go-ahead on a budget Tuesday night that sees significant
cuts made in order to make
up a $200,000 increase originally proposed last month.
The budget approved by the
school committee this week
represents a zero percent
increase, setting the gross
FY17 budget at $12,290,711. Before the public hearing on the budget, educator Maggie Lawless spoke
on behalf of the Teachers
Association. Lawless noted that she is not a part of
the executive group of the
teacher’s union anymore but
as she was the only one present from the association she
agreed to give a statement
on the president’s behalf.
“The staff is more than
stressed over what is happening with the budget,”
Lawless said, noting that
the budget has not changed
in the past eight years. She
added that the staff is cognizant of the stress the Mahar
budget puts on the town’s
residents. However, “There
has been a lot of stress on
“The staff is more than stressed over
what is happening with the budget.”
-Maggie Lawless
the younger teachers not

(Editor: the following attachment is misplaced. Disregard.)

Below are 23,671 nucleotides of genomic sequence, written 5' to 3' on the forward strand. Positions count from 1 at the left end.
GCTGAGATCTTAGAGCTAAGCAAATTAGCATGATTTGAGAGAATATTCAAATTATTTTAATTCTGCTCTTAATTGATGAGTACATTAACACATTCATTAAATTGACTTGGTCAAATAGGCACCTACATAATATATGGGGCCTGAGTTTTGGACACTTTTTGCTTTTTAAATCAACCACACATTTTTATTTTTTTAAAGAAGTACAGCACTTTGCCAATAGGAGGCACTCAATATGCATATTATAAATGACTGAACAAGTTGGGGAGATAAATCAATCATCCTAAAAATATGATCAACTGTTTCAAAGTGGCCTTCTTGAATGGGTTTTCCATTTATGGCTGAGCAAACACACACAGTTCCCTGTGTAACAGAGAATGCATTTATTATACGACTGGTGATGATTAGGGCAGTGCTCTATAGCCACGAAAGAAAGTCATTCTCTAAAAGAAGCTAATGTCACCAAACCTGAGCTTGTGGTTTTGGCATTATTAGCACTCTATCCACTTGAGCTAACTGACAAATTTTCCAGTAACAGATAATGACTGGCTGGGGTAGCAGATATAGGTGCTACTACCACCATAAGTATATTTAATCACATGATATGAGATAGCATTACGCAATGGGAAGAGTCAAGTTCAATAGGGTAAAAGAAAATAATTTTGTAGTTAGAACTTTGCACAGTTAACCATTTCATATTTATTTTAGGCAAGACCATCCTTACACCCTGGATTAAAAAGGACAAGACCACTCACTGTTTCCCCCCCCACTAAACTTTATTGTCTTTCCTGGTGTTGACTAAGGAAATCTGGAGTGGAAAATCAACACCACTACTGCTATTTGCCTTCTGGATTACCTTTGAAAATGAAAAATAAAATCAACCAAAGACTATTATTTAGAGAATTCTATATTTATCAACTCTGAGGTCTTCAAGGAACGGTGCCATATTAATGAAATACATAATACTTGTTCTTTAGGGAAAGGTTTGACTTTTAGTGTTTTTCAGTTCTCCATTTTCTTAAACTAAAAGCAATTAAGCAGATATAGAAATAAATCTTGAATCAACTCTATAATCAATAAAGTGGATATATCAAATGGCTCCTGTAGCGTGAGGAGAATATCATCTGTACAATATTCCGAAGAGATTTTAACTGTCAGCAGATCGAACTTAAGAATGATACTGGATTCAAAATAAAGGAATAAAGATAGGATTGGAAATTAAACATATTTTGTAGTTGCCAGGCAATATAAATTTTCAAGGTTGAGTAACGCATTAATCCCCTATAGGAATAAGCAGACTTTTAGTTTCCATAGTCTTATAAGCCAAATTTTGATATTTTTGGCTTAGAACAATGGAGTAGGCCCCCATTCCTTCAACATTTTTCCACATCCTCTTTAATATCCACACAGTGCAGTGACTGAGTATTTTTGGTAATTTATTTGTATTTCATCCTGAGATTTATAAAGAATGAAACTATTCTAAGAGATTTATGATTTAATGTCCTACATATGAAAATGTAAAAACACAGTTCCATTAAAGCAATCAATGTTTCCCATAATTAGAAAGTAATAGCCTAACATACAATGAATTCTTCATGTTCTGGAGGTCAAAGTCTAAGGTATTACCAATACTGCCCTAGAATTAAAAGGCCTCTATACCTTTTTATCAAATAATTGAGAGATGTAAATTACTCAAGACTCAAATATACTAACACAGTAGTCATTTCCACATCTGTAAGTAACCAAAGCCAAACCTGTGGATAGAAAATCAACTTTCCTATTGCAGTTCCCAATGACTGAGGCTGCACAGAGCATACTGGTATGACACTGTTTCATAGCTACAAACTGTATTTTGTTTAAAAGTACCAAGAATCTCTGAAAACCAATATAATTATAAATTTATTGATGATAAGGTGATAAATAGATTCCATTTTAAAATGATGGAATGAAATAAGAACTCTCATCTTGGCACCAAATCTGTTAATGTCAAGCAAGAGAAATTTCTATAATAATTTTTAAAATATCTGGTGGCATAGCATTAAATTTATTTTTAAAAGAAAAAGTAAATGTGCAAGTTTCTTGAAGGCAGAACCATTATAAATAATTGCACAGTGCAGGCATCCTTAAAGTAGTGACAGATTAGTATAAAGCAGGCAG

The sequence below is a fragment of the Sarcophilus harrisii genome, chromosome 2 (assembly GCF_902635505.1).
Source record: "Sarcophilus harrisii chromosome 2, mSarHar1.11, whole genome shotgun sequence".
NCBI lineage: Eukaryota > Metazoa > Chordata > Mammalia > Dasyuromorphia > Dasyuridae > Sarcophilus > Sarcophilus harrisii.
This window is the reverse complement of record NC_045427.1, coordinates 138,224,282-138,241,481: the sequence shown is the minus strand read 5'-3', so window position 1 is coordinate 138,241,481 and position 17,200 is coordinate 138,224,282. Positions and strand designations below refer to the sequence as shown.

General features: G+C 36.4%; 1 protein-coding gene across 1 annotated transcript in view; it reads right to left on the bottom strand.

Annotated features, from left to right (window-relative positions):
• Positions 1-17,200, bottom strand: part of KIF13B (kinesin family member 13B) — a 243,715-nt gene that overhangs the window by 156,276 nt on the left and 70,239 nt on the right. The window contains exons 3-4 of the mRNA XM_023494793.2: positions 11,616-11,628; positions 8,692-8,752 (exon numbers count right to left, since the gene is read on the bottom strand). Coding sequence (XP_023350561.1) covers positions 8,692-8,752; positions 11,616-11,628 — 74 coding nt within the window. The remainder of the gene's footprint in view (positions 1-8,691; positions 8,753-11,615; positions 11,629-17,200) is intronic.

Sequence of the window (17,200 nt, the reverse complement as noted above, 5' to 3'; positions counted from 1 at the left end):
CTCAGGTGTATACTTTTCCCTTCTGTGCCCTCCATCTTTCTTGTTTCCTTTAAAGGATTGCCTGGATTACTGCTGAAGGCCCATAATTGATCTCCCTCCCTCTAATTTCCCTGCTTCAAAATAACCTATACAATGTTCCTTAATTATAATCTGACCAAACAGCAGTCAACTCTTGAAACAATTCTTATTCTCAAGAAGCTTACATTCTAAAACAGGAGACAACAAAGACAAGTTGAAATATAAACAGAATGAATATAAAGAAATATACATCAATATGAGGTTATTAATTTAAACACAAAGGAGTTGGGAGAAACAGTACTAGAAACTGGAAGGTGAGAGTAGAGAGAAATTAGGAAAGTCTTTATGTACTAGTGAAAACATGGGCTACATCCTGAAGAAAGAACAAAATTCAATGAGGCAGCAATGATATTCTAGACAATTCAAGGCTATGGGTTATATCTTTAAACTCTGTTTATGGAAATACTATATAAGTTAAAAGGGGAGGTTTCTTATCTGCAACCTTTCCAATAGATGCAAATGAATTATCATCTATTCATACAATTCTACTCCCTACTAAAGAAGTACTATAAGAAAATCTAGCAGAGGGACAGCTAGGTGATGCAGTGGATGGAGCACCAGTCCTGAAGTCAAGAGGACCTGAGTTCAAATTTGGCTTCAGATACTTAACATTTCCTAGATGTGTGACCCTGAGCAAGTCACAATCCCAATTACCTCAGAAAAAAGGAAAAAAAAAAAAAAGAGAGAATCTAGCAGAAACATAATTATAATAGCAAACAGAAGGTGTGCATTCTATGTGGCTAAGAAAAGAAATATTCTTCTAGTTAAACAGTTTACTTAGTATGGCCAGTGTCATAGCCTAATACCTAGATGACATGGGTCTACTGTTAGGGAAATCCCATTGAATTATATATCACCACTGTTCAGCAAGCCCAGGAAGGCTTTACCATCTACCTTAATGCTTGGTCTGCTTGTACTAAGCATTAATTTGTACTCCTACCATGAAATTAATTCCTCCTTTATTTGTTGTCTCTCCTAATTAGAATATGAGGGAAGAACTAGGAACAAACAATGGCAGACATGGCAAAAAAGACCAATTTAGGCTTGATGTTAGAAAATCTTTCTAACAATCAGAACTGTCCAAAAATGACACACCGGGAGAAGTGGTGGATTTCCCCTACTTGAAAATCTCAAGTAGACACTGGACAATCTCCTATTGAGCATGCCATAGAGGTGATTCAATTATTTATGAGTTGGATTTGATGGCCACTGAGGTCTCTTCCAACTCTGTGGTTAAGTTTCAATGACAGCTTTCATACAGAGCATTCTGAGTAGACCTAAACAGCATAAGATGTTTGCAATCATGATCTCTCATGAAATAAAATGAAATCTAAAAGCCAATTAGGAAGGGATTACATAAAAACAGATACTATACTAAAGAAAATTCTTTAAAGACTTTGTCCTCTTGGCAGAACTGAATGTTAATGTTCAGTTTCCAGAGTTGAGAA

knowing if they have a job or
not. If anyone here has ever
been pink-slipped you know
how that feels.”
Among the significant
cuts made to the budget is
$137,405 being cut from
classroom teacher salaries.
Superintendent Tari Thomas
had previously mentioned
possibly cutting four teaching positions. Committee
chair Peter Cross asked
Thomas if she had an update
on that, to which Thomas
said she did not. Thomas opened her portion of the hearing with a
slide show presentation
dedicated to significant drivers of the budget. However,
it took eight slides before
she actually got to the bud-
get itself. Instead, Thomas
focused the first half of the
presentation on topics like
student achievement, standardized testing scores, virtual high school enrollment,
and how dedicated the staff
is to student achievement.
Most of the positive aspects
listed she attributed to the
work of the school committee. District
administrator
of finance Dan Haynes remarked that with 41 fewer
students enrolled in Mahar
next year, the goal was to
“right-size” the budget with
the goal being a level-funded
budget that is both fair to the
community and the school.
Significant drivers of the
budget, explained Thomas,
are divided into internal and
external factors. Internal
drivers are an eight percent
increase in medical benefits